A little bit later, there is a Gentile, Cornelius, in Caesarea in Acts 10. The church doesn't seek him; he seeks the church. We see that the Holy Spirit shows up fully in the Gentile the way he did the Samaritan (half Jew and half Gentile), the same way he did in the Jew. I'll be. Now all of a sudden, in Acts 11, we're going to see some guys who say, "We don't need to start with just Jewish people. God loves all people."
Now listen. This is what's amazing to me. For the first time, somebody is getting what God has always wanted. When you think of great men and women of God who have been busy about initiating and taking grace and mercy to people who don't have it, you might think of Jim Elliot, if you paid attention at all. You might think of Adoniram Judson who went to India. You might think of Hudson Taylor, who went to China, or Eric Liddell.
Watch Chariots of Fire. They don't capture the best part of his story. It's not that he didn't race on the Sabbath. It's that he left fame and fortune in England to go give his life away in China and take grace and mercy to a people who didn't understand it. You might think of Amy Carmichael, who went to China and India, and you'd go, "These are some amazing saints." You might think of Paul, but these guys weren't the first.
Do you know who the first folks were who ever got busy doing what God wanted them to do? We don't know. Just some guys from Cyprus and Cyrene. That is amazing to me. When you get to heaven, you're going to meet some guys and say, "Who are you?" and they're going to go, "I'm just some guy from Cyprus or Cyrene," and you're going to go, "You're the guys who were the first ones ever who figured out what God has always been trying to get men to do?"
Why aren't their names recorded in the Scripture? I think the reason their names aren't recorded is because God is like, "If you want to seek the fame and fortune and celebration of men, that's fine, but that's not going to necessarily mean you're faithful." In fact, I made a note to myself in my Bible. I just wrote down, "Do not seek to be noticed by men, but seek to be used mightily by God." This is what these guys did.
Hebrews 6:10 is a verse I love. It says, "For God is not unjust so as to forget your work and the love which you have shown toward His name, in having ministered and in still ministering to the saints." In other words, people may not know at all what you do, but the Lord does if you're being faithful before him.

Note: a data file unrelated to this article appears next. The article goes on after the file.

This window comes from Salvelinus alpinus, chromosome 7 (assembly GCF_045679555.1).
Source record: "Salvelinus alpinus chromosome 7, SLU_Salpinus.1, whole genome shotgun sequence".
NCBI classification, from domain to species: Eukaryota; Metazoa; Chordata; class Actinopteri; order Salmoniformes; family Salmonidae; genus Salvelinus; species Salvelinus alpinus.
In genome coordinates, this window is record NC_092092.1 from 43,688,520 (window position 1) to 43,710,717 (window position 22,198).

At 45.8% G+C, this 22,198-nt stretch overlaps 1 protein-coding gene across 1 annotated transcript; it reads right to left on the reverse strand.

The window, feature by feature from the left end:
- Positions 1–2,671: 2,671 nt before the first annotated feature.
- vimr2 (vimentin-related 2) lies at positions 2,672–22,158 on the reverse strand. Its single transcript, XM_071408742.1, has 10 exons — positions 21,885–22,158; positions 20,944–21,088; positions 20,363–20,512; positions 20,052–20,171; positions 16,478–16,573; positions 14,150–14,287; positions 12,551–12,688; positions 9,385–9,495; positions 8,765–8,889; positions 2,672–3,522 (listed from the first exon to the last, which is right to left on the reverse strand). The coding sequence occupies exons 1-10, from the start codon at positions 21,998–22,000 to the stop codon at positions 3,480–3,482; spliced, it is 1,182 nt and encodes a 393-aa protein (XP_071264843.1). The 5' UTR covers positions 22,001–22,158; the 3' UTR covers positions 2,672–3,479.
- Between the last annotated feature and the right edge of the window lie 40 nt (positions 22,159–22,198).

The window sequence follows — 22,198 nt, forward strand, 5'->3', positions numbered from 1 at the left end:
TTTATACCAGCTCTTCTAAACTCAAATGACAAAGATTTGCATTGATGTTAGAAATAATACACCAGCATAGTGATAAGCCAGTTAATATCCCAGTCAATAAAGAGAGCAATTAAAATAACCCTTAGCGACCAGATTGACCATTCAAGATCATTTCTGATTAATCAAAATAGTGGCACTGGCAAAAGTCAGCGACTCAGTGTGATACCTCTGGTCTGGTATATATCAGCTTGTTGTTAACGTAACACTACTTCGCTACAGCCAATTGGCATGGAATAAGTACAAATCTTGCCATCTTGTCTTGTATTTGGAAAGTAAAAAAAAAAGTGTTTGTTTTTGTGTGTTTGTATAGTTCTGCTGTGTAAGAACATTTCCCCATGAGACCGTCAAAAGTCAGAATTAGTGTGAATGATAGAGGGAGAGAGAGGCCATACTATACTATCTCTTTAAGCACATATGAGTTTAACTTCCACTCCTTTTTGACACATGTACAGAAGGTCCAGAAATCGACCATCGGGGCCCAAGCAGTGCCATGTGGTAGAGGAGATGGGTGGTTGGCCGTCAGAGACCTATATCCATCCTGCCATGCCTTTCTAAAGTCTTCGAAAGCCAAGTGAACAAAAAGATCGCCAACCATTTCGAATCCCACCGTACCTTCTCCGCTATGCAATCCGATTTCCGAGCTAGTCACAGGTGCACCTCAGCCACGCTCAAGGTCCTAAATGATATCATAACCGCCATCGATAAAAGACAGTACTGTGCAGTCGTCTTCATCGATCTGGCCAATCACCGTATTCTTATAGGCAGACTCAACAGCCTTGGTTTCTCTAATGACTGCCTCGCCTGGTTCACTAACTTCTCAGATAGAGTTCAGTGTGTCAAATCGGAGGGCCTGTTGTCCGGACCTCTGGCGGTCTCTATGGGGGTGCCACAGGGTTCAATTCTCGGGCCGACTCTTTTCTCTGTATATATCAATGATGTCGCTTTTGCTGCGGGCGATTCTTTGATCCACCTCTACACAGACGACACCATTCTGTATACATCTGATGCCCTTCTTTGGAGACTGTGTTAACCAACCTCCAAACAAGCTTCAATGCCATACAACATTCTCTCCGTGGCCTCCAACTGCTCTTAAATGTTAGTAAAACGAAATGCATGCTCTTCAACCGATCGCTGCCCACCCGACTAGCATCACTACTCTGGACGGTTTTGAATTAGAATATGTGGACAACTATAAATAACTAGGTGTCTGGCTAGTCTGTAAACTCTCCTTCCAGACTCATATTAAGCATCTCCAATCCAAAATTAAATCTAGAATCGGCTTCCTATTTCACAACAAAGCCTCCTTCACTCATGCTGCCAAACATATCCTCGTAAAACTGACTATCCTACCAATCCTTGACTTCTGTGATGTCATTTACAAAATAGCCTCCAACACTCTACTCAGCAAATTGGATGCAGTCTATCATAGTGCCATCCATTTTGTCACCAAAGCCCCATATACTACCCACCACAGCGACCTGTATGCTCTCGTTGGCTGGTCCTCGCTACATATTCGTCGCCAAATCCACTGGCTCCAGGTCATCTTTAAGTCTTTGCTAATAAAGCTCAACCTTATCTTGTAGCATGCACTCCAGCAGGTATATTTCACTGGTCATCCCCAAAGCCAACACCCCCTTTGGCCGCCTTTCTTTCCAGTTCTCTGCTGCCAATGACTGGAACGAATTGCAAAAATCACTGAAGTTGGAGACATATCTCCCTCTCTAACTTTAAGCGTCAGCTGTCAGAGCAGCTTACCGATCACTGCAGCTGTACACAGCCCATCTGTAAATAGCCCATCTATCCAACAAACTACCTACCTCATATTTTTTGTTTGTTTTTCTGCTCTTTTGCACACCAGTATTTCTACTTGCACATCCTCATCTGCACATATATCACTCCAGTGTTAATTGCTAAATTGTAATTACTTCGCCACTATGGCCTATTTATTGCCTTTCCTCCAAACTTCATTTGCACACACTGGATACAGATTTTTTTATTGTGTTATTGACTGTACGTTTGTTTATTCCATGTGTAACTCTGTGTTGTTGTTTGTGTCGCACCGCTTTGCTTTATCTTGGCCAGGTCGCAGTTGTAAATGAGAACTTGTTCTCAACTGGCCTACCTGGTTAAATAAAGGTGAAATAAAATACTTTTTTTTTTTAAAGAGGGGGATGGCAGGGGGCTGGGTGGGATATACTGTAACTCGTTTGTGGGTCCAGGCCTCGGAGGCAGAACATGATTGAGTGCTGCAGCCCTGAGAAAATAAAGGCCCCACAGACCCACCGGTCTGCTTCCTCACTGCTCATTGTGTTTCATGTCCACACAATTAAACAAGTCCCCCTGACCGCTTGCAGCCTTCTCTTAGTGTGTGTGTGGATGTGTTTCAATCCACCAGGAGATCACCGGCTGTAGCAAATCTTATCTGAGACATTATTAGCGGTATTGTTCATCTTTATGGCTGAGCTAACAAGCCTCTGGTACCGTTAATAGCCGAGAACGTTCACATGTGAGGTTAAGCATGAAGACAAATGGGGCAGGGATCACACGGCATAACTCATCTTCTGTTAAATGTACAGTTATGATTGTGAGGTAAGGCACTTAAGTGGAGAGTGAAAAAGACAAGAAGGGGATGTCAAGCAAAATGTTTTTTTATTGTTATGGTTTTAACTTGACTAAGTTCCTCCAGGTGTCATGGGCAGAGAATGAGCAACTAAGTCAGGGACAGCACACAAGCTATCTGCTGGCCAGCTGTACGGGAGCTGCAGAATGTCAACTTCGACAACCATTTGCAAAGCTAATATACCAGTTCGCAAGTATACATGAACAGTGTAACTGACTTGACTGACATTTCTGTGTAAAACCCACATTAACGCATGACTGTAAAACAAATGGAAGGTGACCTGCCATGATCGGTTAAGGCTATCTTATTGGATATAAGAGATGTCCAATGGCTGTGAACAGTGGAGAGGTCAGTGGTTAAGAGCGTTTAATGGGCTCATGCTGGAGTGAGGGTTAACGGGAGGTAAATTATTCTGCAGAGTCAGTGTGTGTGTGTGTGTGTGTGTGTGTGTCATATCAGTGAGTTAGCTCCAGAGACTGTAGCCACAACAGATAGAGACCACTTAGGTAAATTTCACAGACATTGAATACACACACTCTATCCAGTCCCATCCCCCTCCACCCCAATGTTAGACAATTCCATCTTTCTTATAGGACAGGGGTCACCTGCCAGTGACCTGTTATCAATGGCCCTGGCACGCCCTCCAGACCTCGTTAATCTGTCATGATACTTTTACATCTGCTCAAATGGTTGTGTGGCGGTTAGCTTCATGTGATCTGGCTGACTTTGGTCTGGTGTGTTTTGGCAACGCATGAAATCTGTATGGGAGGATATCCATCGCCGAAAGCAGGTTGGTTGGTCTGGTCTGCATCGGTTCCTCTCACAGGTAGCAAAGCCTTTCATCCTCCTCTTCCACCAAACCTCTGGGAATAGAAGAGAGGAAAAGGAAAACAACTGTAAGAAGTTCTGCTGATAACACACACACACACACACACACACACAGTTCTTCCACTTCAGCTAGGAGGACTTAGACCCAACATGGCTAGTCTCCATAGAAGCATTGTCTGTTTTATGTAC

You might just be some guy from Plano or Fort Worth or Dallas. You might just be some single mom, but I'm going to tell you something. The only one who needs to notice you has noticed you. Even though Luke said, "Just some guys from Cyrene and Cyprus," which is Northern Africa and some island in the middle of the Mediterranean… Luke said the only historian who you want to make sure knows you knows you. That was helpful to me.
Do not seek to be noticed by men; seek to be used mightily by God, and these men were. " [They] came to Antioch and began speaking to the Greeks also, preaching the Lord Jesus." That's what men who want to be mightily used by God do. They preach Jesus. They don't care where they are. They just do it. Antioch was the third greatest city in the known world. There was Rome. There was Alexandria, which is down there in Egypt.
That city was known for luxurious immorality. There were chariot races there. It was known for deliberate pursuit of pleasure 24 hours a day. It was Vegas or, because they had chariot races, let's call it Daytona. You went to Antioch when you wanted to get after luxurious immorality and pursue pleasure 24 hours a day. Also in Antioch, just outside of that little city… What it was most famous for was not the chariot races. It was the temple of Daphne.
Who is Daphne? Well, good question. Daphne is a nymph in Greek mythology. Daphne is the nymph that was so beautiful that Apollo, the son of Zeus, was smitten by her. Not just because it was a normal beautiful "smitteness" but because Apollo, who ran his mouth against everybody, was poking fun at Eros… You know Eros as Cupid. That's what the Romans called the Greek god Eros, where we get the word erotic.
Apollo was saying, "You're a bad aim, and your arrows are worthless," and Cupid said, "Oh yeah?" Boom! Popped him in the heinie. He got his eyes on Daphne, and he was on the prowl. Daphne was concerned, so she cried out for help from her daddy, so her daddy turned her into a lotus bush. Isn't this brilliant? I'm not kidding you. It's just like last week. This is what's going on. This is what the people believed.